By Rebecca Bulnes
By Laurie Charles
By Chuck Strouse
By Lee Zimmerman
By Laurie Charles
By Falyn Freyman
By Hans Morgenstern
When two commercial airplanes hit the World Trade Center's towers on the morning of September 11, 2001, I was fast asleep. I woke up that day and e-mailed a question to publicist Kathryn Frazier about the new Aesop Rock album, Labor Days.She responded that I please try back later "in light of today's tragic events." Huh? I clicked onto sfgate.com and saw a photo of one of the towers with a spark flashing beside it, as if a missile had hit it. So I sleepily walked into the living room, turned on the television, and proceeded to watch CNN for the next several hours.
I have never dealt with death very well. Those first few days after the attacks on the World Trade Center and the Pentagon in Washington, D.C., left me numb and speechless, not angry and upset. Meanwhile my fellow writers in the Bay Area were hard at work writing impromptu essays, calling each other and sending out mass e-mails. Oliver Wang posted a screed, "A Rant on Hip-Hop's Relevancy," on Hiphopsite.com that claimed, "Now is the time that music and all art should matter, should seek to make a statement, create an effect. And if it doesn't, it's a waste of everyone's time." Following Wang's train of thought, Darren Keast wrote an essay for the East Bay Express, "Hip-Hop Disconnect," with the self-explanatory subtitle, "Hip-hop may be the universal language, but its artists need to find something to say." These sentiments amused rather than inspired me. When I tried to write my own halfhearted take on 9/11 for the San Francisco Bay Guardian,it was summarily cut at the last minute.
So I sat on the sidelines and watched as the hip-hop community's attention was easily diverted from trying to encourage artists to write more songs about the terrorist attacks; to the Jay-Z vs. Nas beef; to Eminem's Oedipal urges; to arguing over whether or not Definitive Jux was a "real" hip-hop label; to Justin Timberlake's makeover as an urban music superstar; to the alleged magnificence of 50 Cent; to the federal investigation of Murder, Inc., etc. 9/11 turned into some slick shit for an MC to drop in his rhyme, like when the Diplomats claimed "It's that 9/11 music right here" on their "Ground Zero" track earlier this year.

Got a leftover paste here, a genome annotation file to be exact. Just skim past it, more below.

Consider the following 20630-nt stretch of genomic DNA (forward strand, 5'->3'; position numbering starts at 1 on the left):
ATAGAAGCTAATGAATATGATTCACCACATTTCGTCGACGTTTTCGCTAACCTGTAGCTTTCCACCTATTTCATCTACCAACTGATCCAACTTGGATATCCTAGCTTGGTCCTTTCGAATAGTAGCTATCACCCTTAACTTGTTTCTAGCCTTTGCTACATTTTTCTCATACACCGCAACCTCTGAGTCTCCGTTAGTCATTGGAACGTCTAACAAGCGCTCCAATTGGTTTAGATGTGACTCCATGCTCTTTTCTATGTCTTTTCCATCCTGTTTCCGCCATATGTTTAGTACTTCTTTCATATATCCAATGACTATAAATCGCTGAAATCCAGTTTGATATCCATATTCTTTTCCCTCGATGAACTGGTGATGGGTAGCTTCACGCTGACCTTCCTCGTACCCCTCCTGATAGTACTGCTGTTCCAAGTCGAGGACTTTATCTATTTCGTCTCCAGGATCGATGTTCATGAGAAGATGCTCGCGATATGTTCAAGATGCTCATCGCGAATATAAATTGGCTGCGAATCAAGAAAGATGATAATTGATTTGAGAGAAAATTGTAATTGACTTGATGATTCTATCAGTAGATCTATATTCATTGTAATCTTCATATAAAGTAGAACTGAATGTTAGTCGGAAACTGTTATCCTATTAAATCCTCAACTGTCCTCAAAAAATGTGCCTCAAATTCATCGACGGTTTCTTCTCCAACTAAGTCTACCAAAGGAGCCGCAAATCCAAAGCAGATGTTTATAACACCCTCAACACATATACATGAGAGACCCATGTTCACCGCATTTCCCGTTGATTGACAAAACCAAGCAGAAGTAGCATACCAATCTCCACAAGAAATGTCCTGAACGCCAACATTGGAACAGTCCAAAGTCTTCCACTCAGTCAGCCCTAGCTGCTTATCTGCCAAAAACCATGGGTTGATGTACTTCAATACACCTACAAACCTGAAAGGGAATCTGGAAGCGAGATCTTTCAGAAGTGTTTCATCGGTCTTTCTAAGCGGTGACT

And as for all that talk about addressing the war on terror? Ghostface Killah was first out the gate in December of 2001 with a brief verse on Wu-Tang Clan's single, "Rules." "Who the man behind the World Trade massacres, step up now!" he roared. "Mr. Bush sit down, I'm in charge of the war!"
The next year brought Mr. Lif's Emergency RationsEP and "Home of the Brave." "Headline: Bush steals the presidency," he raps. "He needs the backing of the media what could the remedy be?/The country's headed for recession reminiscent of the Great Depression/Are lives worth a world of power? Easy question/Planes hit the towers and the Pentagon/Killing those the government wasn't dependent on/It's easy to control the scared so they keep us in fear/With their favorite Middle Eastern demon named Bin Laden this year." It was a rare recording that dealt head-on with the helplessness many feel in this post-9/11 world. This year's debate over the war on Iraq brought more songs from Zack de la Rocha and DJ Shadow ("March of Death") and the Beastie Boys ("In a World Gone Mad"). (Many can be found at www.daveyd.com commentarylantiwarsonglist.html.) It is doubtful if any of them received radio airplay, but they were hotly traded around the Internet and galvanized the protest groups that helped derail the Bush administration's search for international help in its invasion of Iraq.
So has the hip-hop community become more politically aware, more responsive to its audience's need for discourse and leadership? I don't know. Now that I live in Miami it seems I'm a million miles away from those debates. Those who buy winter homes here and fly down from New York to party on South Beach are trying to escape the internecine rivalries that have turned mainstream rap culture into one big soap opera. There are a handful of artists, from Jay-Z's involvement in Musicians United to Win Without War coalition to Mr. Lif's political recordings, who aren't completely lost in self-absorption; the rest just want to live their lives in a country that hasn't been invaded in over 50 years and hasn't had to deal with car bombings and violent political upheaval. For now that's enough.